Japanese filmmaker, Ryusuke Hamaguchi, may not be the hero that the 2022 Oscars expected, but he is the hero that this year’s Academy Awards needed.
At a time when movie-going seems limited to Spider-Man and Bruce Wayne, Hamaguchi’s twin 2021 art-house hits – Drive My Car and Wheel of Fortune and Fantasy – have given fresh life to the daring act of venturing outside your home to watch something completely new, challenging and transcendent.
Based on Haruki Murakami’s short story of the same name, Drive My Car follows middle-aged Tokyo actor and director Yusuke as he deals with the sudden death of his wife while staging an adaptation of Uncle Vanya. Meanwhile, Wheel of Fortune and Fantasy – shot in-between the pandemic-interrupted production of Drive My Car – is a collection of three short films, each pondering life’s tiny moments of unexpected intimacy.
Both films are powerful, sublime works that fit Hamaguchi’s reputation in Japan for epic human drama – but it is the three-hour Drive My Car that has caught the Hollywood awards zeitgeist, earning a surprisingly delightful/delightfully surprising four Oscar nominations, including Best Picture and Best Director. But can the 43-year-old Hamaguchi complete his supremely unlikely journey from international film-festival favourite to household Hollywood name?
Ahead of the 94th Academy Awards, and just a few days before Drive My Car was celebrated as the best film of 2021 by the Toronto Film Critics Association, The Globe and Mail spoke with Hamaguchi through a translator about his new level of fame.
Drive My Car received rave reviews across the festival circuit last year, and when all the critics’ guilds began naming it the best film of 2021, long-shot Oscar talk followed. But how much attention were you paying to this conversation?
To be quite honest, I wasn’t thinking about the Oscars at all. At the end of the day, the Oscars are a very distant stage to a lot of Japanese films. So what’s happening now is something that is incredibly surprising.
Do you see yourself already being afforded more opportunities because of the Oscars nominations? I don’t mean that you’re getting offers from Marvel Studios …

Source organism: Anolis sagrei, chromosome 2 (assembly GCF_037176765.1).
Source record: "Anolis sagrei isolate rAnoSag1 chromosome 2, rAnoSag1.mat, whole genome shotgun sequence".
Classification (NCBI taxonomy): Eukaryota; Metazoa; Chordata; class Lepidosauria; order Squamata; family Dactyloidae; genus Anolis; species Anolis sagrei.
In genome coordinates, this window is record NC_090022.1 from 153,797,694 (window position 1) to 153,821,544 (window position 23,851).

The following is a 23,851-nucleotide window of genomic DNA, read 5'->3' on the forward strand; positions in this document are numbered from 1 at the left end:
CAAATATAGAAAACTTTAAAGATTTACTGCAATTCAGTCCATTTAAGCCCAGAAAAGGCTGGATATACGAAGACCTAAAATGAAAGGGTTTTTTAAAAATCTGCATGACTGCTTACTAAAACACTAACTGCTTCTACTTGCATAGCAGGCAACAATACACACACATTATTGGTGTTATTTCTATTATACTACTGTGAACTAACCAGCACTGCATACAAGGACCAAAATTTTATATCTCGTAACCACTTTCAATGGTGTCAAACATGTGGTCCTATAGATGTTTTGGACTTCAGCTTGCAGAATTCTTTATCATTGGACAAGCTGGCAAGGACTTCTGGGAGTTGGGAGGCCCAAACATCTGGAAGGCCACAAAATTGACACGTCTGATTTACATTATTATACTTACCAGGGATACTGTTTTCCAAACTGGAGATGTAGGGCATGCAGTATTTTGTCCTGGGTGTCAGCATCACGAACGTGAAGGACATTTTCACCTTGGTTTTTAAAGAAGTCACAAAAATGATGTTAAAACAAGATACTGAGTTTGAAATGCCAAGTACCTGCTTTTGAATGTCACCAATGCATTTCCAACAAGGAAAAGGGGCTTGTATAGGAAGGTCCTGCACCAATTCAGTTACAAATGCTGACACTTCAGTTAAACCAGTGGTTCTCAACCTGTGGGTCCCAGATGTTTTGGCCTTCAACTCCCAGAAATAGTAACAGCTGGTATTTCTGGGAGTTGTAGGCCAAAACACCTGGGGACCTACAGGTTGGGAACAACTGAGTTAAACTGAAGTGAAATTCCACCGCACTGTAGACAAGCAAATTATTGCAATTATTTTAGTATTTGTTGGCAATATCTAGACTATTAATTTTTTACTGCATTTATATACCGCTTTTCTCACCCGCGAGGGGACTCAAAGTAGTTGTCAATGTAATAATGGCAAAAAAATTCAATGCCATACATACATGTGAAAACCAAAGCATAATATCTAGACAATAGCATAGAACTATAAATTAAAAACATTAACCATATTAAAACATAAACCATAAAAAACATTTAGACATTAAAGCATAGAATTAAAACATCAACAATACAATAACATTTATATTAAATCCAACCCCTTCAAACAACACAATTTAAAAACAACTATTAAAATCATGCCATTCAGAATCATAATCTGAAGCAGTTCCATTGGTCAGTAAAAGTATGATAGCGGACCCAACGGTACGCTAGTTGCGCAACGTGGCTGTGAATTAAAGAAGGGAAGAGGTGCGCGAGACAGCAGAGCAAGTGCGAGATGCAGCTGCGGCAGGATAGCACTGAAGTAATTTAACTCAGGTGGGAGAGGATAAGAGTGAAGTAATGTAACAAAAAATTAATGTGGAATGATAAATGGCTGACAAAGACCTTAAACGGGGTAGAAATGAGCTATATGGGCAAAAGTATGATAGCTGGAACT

At the end of the day, I won’t know how important it all is until after the awards. I’m getting a lot of calls from unexpected places, but I have no real idea how much of it will help my filmmaking. What’s important for me is to preserve my creative choices, so it would be important to find and build a relationship with someone else where that’s important for them, too.
I feel that Drive My Car is best experienced in the darkened space of the theatre, where you can absorb its drama and length – and it took months for it to make it to digital release here in Canada. Do you feel this film’s power might be diminished watching at home, with all its incumbent distractions?
I think what’s most important is to be able to watch a film with a heightened amount of concentration. As a film fan myself, there are films I’ve always wanted to see but somehow missed when they were in theatres. Now, I’ll stream them or even watch bad-resolution versions on YouTube. As long as there is a desire to watch that film, it is possible for concentration to be maintained. However, undoubtedly it’s true that a film in a movie theatre allows for and creates a situation where concentration is heightened. It’s great to have films streaming, but I hope people are in a situation where they can maintain their concentration.
It’s easy to think of the other film that you released last year, Wheel of Fortune and Fantasy, as a companion film to Drive My Car. Do you think releasing them so close together in North America benefited the films, or was Wheel perhaps lost in the conversation around Drive My Car?
I don’t think it was a negative thing for Wheel of Fortune and Fantasy. At the end of the day, it’s an independent film with 10 times a difference in budget between it and Drive My Car. Yes, they have been presented at the same time in various places, but more good things come out of that for Wheel, because there is the ability for the film to be discovered by people who wouldn’t have known about it were it not for Drive My Car. The two films have a relationship of working together toward a positive.
Can you talk about the decision to set the final few minutes of Drive My Car in COVID times, when the preceding drama was entirely mask-free? It was jarring, but I appreciated how it set the tone of the ending immediately.
There was a fundamental question while we were figuring out the wardrobe for that final scene: Should we shoot with masks on or without? We had already shot the rest of the film, and we were in this waiting period in March, 2021, where we were trying to figure out if should shoot the finale abroad or not. But I thought that having characters wear masks was a good way to show the passing of time. We’re all living now in a very different world. And I wanted this scene to feel different than the rest of the film, so I thought it would be great to bring the story into a different zone.
Drive My Car is now playing in select theatres, and is available to rent or own through Apple TV
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